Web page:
I got a call from my cousin yesterday. As soon as I saw the number, I tossed my head back in the way you do when something is annoying you. You know how when you shrug your shoulders and kind of lean back in a manner of frustration. Not because I don’t like talking to her. Not because when I say cousin, I really mean MY FAVORITE, BEST FRIEND, ONLY COUSIN in the world COUSIN. If ever there was a person in my life who helped me clean up my shit (and trust me, in my younger life, there was a lot of shit to clean up), this cousin was the one who was there without question to help mop up puddles and make things right. This cousin is almost exactly ten years older than me. She isn’t just the fixer with me, but with most of her family. After the passing of her parents, she has become the matriarch for certain. So it wasn’t that I didn’t want to talk to her. Heck, we hadn’t talked in over two months. It was the fact I had a million tasks to accomplish, and I knew if I answered that phone, I would easily be another hour behind schedule. What did I do…? I missed her call and called her right back!
During the conversation, we exchanged the normal pleasantries. The beginning of a quick, “I love My Cousin” thing. The conversation goes on. Before I knew it, we had talked to our cousin on the west coast who was dealing with the lost of her mother, uncle and technically her brother in a horrific situation again exchanging simple pleasantries. We went over a mother daughter moment about her picking up her grandkids. We talked finances, frustrations, goals, my brothers (also her cousins), and the one agenda item that set me off. She explained that she collapsed in her kitchen and had injured her head, wrist, knee and elbow. Why did she fall?
My cousin has an interesting way of dealing with her diabetic condition. It is so interesting that I seem to recall many situations as a teenager my father handling his condition in the same manner. Must run in our family. Either that or we are all a bunch of dumb asses. Anyway, she proceeds to tell me how she enjoyed pizza, cake and ice cream at her granddaughter’s birthday party earlier in the month. That night she increased or “adjusted” I believe was the word she used her Trulicity dosage to accommodate the extraordinary festive eating. Of course, this took a toll on her internal organs and caused her blood sugar levels to drop to an abnormally low number. Had it not been for a severe cramp in her leg, she may not have gotten up.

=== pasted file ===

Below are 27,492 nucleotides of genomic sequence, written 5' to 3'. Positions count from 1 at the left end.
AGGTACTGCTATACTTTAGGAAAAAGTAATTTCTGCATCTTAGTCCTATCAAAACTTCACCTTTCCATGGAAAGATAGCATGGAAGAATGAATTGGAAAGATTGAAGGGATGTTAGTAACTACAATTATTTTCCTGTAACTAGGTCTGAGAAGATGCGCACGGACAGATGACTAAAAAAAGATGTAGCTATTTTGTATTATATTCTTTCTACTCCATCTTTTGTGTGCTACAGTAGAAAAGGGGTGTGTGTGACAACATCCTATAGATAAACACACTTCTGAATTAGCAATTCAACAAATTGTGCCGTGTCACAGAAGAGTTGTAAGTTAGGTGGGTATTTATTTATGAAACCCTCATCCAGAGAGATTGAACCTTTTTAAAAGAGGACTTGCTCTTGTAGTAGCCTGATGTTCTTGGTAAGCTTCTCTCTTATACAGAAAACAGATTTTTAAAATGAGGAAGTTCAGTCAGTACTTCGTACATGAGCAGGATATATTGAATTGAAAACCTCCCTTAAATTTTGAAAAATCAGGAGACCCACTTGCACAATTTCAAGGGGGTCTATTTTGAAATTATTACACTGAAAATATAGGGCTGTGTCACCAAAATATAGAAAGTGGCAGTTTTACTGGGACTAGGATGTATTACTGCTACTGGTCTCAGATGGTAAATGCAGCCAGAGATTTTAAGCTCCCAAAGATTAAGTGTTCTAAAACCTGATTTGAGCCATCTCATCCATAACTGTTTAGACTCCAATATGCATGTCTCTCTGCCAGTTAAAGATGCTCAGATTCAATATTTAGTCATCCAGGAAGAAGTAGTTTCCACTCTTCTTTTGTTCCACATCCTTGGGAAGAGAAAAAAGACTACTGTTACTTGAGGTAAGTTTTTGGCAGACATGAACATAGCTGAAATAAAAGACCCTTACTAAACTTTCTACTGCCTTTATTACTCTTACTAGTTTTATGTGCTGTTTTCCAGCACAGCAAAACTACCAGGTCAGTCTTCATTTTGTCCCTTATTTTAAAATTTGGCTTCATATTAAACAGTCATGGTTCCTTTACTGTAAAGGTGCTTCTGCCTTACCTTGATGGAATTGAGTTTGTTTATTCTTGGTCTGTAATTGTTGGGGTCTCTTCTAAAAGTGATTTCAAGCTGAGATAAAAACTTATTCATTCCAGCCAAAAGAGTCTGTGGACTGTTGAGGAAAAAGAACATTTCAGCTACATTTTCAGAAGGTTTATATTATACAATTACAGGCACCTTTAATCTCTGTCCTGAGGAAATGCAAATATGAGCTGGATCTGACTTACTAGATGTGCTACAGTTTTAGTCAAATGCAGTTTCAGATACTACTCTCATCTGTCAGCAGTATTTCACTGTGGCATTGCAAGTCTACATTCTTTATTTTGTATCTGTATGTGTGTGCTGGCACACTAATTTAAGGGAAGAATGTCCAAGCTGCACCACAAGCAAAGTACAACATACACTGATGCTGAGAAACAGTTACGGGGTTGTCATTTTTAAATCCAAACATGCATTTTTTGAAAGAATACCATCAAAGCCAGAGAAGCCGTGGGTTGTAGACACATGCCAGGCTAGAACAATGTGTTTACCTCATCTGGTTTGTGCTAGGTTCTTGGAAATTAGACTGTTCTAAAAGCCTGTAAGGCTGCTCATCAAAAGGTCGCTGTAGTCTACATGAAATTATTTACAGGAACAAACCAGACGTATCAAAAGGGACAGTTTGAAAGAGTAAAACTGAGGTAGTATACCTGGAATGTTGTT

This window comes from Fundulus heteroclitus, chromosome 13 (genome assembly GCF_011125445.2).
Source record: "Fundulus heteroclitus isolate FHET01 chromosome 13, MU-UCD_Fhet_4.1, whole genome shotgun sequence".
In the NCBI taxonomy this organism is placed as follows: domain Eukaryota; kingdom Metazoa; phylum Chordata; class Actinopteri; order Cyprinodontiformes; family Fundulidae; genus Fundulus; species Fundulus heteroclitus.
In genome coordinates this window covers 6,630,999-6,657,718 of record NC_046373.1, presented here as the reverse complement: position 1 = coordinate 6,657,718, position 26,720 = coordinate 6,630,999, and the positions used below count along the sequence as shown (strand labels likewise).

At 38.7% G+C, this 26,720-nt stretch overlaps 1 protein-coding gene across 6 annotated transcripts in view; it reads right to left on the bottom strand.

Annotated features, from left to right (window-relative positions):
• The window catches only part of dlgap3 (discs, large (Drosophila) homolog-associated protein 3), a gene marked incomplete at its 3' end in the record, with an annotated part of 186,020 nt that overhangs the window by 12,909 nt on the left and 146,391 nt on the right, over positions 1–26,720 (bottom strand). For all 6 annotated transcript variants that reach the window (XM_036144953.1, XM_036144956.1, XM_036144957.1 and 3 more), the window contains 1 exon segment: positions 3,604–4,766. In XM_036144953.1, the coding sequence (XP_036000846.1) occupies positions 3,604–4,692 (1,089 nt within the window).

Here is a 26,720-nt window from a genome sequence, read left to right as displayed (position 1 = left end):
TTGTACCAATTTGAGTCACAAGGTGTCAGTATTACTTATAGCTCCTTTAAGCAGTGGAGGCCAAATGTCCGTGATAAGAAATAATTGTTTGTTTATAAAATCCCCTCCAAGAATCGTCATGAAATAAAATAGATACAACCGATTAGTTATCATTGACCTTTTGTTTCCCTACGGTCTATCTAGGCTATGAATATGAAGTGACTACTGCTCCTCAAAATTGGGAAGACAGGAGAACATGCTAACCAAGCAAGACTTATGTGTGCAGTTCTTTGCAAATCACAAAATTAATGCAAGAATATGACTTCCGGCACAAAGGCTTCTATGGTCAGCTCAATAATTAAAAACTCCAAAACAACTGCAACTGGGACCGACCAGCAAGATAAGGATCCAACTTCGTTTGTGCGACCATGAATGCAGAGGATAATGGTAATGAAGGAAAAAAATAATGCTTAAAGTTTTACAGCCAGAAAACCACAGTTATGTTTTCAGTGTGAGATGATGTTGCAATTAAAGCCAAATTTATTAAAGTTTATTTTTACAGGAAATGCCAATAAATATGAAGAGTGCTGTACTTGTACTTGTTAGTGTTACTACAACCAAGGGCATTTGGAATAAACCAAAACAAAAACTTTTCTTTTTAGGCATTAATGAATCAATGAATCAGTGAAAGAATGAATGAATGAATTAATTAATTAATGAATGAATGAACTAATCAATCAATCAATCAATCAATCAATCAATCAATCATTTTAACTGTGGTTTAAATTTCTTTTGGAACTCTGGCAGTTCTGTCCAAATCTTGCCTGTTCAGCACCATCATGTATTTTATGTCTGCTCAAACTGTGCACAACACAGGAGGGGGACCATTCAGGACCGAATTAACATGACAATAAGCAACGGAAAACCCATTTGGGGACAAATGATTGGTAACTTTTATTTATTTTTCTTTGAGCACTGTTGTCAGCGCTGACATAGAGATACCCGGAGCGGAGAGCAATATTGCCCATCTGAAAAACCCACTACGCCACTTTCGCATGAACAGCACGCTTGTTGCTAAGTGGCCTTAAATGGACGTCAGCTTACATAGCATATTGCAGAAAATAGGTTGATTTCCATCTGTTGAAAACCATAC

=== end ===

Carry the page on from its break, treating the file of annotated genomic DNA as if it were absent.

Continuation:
The COUSIN is now recovering from her injuries and learning to handle her medications and diet. I think this situation put a little fear in her heart. She has every desire to live and live gloriously. So, this scenario put her in a slow down mode. That is why it is important to “Take the Call”. We are all so busy. I am very aware of my level of the hectic pace and things to do list. We each have jobs that require specific expectations from us. We each have responsibilities that take up major portions of our day. We all are on this path of accomplishment. These are all so set by design. This is the structure in which we exist.
What’s wrong with “Taking the Call” at what seems like the most inconvenient time? What’s going to happen if you stop and make time for something not on your agenda? Maybe you save a life. Maybe you save yourself. Maybe you reconnect in a space you didn’t realize you needed. This may be difficult for most of us to conceive. The daily grind of deadlines and expectations others have placed on us can make it difficult. I feel as though we have been designed to remain in this state of busy confusion and we lose the opportunity to connect with one another and thus create the chaos we see around us. Take the moment today to connect with the unexpected event in your life. Live YOUR Life Out Loud!!!!
Just over 34.2 million adults have diabetes in the United States (1-10 Americans). While over 88 million live in a pre-diabetic state (1 in 3 Americans). There are over 463 million people over the world living daily with diabetes. The CDC estimates this global number to be over 700 million by 2045. The World Health Organization foresees diabetes as a global burden of monstrous proportion for us.